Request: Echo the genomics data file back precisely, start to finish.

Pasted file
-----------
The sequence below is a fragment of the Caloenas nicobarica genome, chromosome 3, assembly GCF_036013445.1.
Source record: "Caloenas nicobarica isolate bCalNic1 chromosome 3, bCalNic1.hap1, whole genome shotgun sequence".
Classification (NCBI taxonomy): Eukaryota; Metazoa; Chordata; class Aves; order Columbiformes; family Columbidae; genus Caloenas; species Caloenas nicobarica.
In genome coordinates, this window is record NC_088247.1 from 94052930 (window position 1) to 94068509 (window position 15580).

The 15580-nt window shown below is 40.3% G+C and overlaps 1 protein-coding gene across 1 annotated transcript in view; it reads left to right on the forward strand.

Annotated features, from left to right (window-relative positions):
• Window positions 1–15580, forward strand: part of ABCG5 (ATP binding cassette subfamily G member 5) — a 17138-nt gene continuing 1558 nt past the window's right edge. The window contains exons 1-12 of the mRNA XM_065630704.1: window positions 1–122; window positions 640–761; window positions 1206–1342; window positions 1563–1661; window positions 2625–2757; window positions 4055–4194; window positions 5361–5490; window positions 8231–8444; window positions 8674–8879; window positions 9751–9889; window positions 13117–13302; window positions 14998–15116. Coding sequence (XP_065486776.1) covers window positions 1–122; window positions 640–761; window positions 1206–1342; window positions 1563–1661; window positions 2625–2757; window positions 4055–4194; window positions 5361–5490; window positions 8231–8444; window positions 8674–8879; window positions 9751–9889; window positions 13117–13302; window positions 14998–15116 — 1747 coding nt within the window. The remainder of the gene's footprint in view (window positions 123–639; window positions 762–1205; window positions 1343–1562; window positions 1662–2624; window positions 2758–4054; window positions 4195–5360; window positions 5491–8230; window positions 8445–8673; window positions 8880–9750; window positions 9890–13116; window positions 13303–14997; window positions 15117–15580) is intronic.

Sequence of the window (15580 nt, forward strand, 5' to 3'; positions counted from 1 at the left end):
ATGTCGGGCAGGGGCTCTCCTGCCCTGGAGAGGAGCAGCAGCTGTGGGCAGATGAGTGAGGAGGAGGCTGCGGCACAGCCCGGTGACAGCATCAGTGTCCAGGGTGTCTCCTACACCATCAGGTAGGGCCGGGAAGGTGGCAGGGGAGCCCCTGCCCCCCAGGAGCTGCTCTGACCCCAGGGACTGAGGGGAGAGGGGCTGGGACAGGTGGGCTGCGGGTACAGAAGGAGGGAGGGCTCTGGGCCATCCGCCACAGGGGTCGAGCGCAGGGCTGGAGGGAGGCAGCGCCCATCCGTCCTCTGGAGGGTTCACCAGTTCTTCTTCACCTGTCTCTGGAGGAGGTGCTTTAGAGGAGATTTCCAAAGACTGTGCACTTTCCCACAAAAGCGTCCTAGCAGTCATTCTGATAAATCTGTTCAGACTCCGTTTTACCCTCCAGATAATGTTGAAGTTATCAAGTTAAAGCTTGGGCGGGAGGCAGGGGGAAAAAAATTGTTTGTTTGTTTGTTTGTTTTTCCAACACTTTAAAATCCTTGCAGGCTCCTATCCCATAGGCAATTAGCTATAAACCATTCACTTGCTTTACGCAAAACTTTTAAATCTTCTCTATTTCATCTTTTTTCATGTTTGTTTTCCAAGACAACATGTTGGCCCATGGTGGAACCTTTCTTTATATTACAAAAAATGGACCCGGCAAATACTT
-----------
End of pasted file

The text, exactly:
The sequence below is a fragment of the Caloenas nicobarica genome, chromosome 3, assembly GCF_036013445.1.
Source record: "Caloenas nicobarica isolate bCalNic1 chromosome 3, bCalNic1.hap1, whole genome shotgun sequence".
Classification (NCBI taxonomy): Eukaryota; Metazoa; Chordata; class Aves; order Columbiformes; family Columbidae; genus Caloenas; species Caloenas nicobarica.
In genome coordinates, this window is record NC_088247.1 from 94052930 (window position 1) to 94068509 (window position 15580).

The 15580-nt window shown below is 40.3% G+C and overlaps 1 protein-coding gene across 1 annotated transcript in view; it reads left to right on the forward strand.

Annotated features, from left to right (window-relative positions):
• Window positions 1–15580, forward strand: part of ABCG5 (ATP binding cassette subfamily G member 5) — a 17138-nt gene continuing 1558 nt past the window's right edge. The window contains exons 1-12 of the mRNA XM_065630704.1: window positions 1–122; window positions 640–761; window positions 1206–1342; window positions 1563–1661; window positions 2625–2757; window positions 4055–4194; window positions 5361–5490; window positions 8231–8444; window positions 8674–8879; window positions 9751–9889; window positions 13117–13302; window positions 14998–15116. Coding sequence (XP_065486776.1) covers window positions 1–122; window positions 640–761; window positions 1206–1342; window positions 1563–1661; window positions 2625–2757; window positions 4055–4194; window positions 5361–5490; window positions 8231–8444; window positions 8674–8879; window positions 9751–9889; window positions 13117–13302; window positions 14998–15116 — 1747 coding nt within the window. The remainder of the gene's footprint in view (window positions 123–639; window positions 762–1205; window positions 1343–1562; window positions 1662–2624; window positions 2758–4054; window positions 4195–5360; window positions 5491–8230; window positions 8445–8673; window positions 8880–9750; window positions 9890–13116; window positions 13303–14997; window positions 15117–15580) is intronic.

Sequence of the window (15580 nt, forward strand, 5' to 3'; positions counted from 1 at the left end):
ATGTCGGGCAGGGGCTCTCCTGCCCTGGAGAGGAGCAGCAGCTGTGGGCAGATGAGTGAGGAGGAGGCTGCGGCACAGCCCGGTGACAGCATCAGTGTCCAGGGTGTCTCCTACACCATCAGGTAGGGCCGGGAAGGTGGCAGGGGAGCCCCTGCCCCCCAGGAGCTGCTCTGACCCCAGGGACTGAGGGGAGAGGGGCTGGGACAGGTGGGCTGCGGGTACAGAAGGAGGGAGGGCTCTGGGCCATCCGCCACAGGGGTCGAGCGCAGGGCTGGAGGGAGGCAGCGCCCATCCGTCCTCTGGAGGGTTCACCAGTTCTTCTTCACCTGTCTCTGGAGGAGGTGCTTTAGAGGAGATTTCCAAAGACTGTGCACTTTCCCACAAAAGCGTCCTAGCAGTCATTCTGATAAATCTGTTCAGACTCCGTTTTACCCTCCAGATAATGTTGAAGTTATCAAGTTAAAGCTTGGGCGGGAGGCAGGGGGAAAAAAATTGTTTGTTTGTTTGTTTGTTTTTCCAACACTTTAAAATCCTTGCAGGCTCCTATCCCATAGGCAATTAGCTATAAACCATTCACTTGCTTTACGCAAAACTTTTAAATCTTCTCTATTTCATCTTTTTTCATGTTTGTTTTCCAAGACAACATGTTGGCCCATGGTGGAACCTTTCTTTATATTACAAAAAATGGACCCGGCAAATACTT